Tuesday's election may mean a new resident at Kadriorg, seat of the President of Estonia, but a paying tenant, the Estonian Cooperation Assembly (Eesti Koostöö Kogu), has already had to move out.
The Estonian Cooperation Assembly, set up in 2007 when Toomas Hendrik Ilves was president, used the 84-year-old house's former ice cellar for its office, which it has now had to vacate.
Estonian Cooperation Assembly manager Mairi Tilga says that presidential staff required the room due to pressures on office space elsewhere in the building.
Presidential press secretary Taavi Linnamäe says renovation due in the coming years means that the office staff may need to make way for the refurbishment work.
Linnamäe added that the current president, Kersti Kaljulaid, will not be using the ice cellar space after her term ends in mid-October.
Mairi Tilga said her organization has already vacated and is now renting in shared space with the Estonian Chamber of Commerce and Industry (Eesti Kaubandus-Tööstuskoda).
The cooperation assembly had been renting the space for several years, from their own budget, Tilga said.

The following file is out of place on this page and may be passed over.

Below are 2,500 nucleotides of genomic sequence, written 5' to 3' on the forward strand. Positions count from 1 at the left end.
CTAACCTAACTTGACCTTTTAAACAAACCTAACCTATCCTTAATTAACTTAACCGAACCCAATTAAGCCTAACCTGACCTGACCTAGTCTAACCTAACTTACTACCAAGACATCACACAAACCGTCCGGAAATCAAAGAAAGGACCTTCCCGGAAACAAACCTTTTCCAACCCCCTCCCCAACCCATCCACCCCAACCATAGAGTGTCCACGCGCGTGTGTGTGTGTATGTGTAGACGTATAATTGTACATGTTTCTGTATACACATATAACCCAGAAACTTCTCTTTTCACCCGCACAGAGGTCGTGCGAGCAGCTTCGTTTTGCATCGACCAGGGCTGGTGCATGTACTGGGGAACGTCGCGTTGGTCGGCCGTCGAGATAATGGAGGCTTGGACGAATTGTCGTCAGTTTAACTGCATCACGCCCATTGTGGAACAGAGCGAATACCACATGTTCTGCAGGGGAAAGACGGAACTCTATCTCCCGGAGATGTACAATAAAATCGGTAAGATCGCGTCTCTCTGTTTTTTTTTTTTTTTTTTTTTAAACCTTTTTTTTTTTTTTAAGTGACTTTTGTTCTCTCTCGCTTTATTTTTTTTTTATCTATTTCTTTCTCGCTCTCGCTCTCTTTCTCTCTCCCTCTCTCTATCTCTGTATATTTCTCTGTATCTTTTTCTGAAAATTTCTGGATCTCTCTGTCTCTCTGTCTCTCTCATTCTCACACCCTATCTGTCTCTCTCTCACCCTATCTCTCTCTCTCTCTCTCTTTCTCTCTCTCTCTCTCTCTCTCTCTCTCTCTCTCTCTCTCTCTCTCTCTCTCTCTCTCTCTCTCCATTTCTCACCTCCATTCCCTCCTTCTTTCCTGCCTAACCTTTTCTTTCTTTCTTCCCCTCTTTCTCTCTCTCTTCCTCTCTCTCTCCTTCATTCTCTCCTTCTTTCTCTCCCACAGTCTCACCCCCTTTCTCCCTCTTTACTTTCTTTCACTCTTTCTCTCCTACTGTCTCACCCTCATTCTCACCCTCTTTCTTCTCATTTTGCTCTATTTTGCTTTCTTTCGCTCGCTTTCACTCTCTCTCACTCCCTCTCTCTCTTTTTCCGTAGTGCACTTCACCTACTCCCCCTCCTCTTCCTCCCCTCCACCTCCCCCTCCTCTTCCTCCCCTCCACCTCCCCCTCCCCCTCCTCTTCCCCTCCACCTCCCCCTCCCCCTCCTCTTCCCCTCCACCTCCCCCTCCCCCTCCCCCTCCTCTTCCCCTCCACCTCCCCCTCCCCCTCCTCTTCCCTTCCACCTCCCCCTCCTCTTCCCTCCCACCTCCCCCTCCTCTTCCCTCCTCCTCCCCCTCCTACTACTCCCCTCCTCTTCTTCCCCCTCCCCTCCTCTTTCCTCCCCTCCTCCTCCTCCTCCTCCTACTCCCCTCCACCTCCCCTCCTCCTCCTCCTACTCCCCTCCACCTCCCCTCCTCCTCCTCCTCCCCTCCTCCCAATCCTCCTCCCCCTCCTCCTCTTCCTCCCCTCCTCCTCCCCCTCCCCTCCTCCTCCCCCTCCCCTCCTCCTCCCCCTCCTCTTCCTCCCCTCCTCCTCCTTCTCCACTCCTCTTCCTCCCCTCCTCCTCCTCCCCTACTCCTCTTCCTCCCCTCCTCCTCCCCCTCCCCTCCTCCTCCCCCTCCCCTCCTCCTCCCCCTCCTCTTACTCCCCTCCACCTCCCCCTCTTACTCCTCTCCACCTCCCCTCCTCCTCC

The Estonian Cooperation Assembly falls under the Office of the President of the Republic's remit, and develops both cooperation between non-governmental organizations and also policy recommendations.
It manages the Citizen Initiative Portal (Rahvaalgatus) portal. A recent petition on the portal picked up over 14,000 signatures in favor of Kersti Kaljulaid getting a second term as president.
The Presidential Palace, officially known as the Kadriorg Administrative Building, or more colloquially as simply Kadriorg, is in the area of the same name, east of Tallinn city center. It is adjacent to the Kadriorg Palace, which is open to visitors and was built around 300 years ago, by Peter the Great.
It is due for a €17-million makeover, to include greater security features and also features in the adjacent Rose Garden.
President-elect Alar Karis says the logistics of the handover in October are under discussion.
Editor: Andrew Whyte